Maybe StatusList is itself a promise? But the docs say it's synchronous. Not clear at all.

Okay fine, let's dig through the unit tests. The status example doesn't call any of the Repository api calls it calls Node.Status.forEach. Really? How would you possibly guess calling Status.forEach is the correct function. I guess these people have never learned that part of designing a good API is making it easy to guess how to use it.

Okay so fine, let's copy their code. It declares an empty array and a callback that is apparently called for each entry. The sample just pushes each entry into the array. So, I guess if the array is empty the repo must be clean. Try it.

Nope: It's showing entries for all my repos, even ones I know are clean.

About 2 hours later I've finally cobbled together something that appears to work. The API returns info even about ignored files, they just have a flag, NodeGit.Status.STATUS.IGNORE. Of course the docs for status don't link the the enum for status, there's no example and search yields nothing. Yea, that was clear...NOT!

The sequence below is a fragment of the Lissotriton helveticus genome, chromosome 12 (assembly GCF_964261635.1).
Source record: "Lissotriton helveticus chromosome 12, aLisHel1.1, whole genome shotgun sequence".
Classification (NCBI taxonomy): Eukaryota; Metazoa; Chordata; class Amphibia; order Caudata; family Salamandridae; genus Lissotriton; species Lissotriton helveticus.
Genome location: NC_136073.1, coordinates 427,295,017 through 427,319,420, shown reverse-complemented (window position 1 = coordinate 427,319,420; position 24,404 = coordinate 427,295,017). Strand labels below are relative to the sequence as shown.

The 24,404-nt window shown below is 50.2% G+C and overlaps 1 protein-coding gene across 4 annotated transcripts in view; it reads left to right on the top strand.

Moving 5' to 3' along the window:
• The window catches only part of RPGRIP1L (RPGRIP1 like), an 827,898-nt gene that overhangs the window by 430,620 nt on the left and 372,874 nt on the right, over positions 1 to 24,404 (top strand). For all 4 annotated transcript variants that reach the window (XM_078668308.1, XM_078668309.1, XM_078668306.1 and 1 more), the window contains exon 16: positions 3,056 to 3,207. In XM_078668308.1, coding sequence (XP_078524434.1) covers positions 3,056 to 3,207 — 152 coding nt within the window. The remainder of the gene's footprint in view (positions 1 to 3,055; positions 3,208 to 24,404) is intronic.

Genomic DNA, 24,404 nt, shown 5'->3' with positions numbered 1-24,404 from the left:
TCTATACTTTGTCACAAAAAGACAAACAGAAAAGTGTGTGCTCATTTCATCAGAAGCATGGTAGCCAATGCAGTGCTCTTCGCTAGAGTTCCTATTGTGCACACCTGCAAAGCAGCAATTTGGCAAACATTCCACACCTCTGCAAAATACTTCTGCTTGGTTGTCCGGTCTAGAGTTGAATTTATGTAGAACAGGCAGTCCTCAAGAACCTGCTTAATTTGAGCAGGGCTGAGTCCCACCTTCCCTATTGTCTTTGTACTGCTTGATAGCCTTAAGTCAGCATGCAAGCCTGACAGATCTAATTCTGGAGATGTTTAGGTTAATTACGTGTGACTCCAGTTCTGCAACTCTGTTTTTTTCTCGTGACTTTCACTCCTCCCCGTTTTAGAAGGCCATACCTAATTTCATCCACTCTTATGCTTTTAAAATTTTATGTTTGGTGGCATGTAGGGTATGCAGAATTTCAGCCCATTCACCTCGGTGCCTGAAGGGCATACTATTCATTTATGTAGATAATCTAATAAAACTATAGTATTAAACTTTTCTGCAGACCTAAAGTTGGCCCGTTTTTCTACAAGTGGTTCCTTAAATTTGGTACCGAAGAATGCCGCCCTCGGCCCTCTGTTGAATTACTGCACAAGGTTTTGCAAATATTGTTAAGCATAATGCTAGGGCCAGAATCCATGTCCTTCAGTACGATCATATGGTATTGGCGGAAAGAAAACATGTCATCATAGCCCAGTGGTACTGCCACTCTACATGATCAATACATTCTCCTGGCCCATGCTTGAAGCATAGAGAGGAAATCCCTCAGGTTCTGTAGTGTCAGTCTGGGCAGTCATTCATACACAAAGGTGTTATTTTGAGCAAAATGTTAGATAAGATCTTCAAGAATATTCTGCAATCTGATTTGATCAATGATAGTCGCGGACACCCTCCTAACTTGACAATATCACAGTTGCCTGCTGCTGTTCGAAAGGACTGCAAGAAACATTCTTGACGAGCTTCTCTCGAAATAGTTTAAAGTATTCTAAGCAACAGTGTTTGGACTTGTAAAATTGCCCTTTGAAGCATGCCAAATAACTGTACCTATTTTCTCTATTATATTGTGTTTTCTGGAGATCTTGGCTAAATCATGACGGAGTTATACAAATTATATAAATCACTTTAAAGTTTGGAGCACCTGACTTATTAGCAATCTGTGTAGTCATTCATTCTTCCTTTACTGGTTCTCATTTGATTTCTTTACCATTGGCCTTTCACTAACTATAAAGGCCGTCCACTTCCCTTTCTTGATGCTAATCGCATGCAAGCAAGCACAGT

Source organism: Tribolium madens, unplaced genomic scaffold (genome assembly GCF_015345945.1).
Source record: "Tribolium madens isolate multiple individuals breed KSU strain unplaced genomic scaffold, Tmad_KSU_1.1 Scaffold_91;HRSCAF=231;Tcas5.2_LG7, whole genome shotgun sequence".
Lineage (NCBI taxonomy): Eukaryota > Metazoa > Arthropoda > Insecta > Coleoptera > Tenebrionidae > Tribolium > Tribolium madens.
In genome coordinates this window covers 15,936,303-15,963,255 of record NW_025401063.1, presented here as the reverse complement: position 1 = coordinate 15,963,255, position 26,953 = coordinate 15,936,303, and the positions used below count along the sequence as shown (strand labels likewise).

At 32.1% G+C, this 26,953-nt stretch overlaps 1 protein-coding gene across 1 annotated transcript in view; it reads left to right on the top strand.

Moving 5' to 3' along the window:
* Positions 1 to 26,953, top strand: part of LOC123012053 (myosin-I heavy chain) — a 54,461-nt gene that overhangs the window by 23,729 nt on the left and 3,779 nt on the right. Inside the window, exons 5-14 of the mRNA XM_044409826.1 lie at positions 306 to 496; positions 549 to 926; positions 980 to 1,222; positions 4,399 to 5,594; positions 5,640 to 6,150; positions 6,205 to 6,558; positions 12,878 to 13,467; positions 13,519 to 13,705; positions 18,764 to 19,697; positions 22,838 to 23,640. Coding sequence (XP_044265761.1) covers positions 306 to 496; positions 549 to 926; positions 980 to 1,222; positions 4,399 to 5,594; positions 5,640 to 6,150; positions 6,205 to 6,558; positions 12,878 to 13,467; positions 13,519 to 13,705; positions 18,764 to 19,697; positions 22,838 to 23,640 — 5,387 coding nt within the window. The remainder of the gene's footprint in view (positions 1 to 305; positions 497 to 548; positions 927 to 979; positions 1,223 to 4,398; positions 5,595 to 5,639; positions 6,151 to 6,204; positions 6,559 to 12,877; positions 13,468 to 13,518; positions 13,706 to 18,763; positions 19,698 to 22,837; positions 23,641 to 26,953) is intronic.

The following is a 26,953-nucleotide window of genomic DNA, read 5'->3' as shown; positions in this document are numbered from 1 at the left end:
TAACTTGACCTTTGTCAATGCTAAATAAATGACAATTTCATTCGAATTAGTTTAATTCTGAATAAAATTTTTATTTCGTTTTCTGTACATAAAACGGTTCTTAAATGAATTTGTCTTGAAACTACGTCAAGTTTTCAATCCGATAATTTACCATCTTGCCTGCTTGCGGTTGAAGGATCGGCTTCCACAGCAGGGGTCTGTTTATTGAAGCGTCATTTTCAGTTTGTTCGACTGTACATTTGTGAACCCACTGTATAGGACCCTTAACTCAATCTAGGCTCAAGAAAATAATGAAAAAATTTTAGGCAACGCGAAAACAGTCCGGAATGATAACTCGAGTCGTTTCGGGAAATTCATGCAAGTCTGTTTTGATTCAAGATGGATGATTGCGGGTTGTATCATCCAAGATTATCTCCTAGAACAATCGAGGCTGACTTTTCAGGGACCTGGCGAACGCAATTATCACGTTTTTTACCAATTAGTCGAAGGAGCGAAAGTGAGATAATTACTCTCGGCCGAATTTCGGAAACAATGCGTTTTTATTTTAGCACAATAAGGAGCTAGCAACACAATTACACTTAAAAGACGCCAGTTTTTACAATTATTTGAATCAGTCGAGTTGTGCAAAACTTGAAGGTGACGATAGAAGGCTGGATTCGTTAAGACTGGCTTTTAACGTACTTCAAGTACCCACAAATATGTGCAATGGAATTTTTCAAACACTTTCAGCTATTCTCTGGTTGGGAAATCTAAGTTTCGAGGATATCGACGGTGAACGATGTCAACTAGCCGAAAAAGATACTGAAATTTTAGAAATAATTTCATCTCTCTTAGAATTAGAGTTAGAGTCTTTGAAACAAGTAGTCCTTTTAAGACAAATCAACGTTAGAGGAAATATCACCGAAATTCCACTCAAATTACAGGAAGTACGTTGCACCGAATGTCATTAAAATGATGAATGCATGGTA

And you wonder why people re−write things themselves...

So this is probably obvious in hindsight? I've been programming lots of JavaScript. I'd really prefer to stick to one language. I'm using node.js and there's arguably no reason I can't make my build system in JavaScript as well ... except, pretty much all node code and libraries is written for making a web server. In the web server world, under JavaScript, everything needs to be asynchronous. You get an event, you do a little bit of work then setup for other events. So for example you can't just get the status of a bunch of files in git. You instead create requests and asynchronously ask for the status, you need to collect the results async, then work on the results async. Various ways to make async code easier to deal with have come up. The latest is Promises. I've been using Promises and they're pretty neat but also have various issues as well.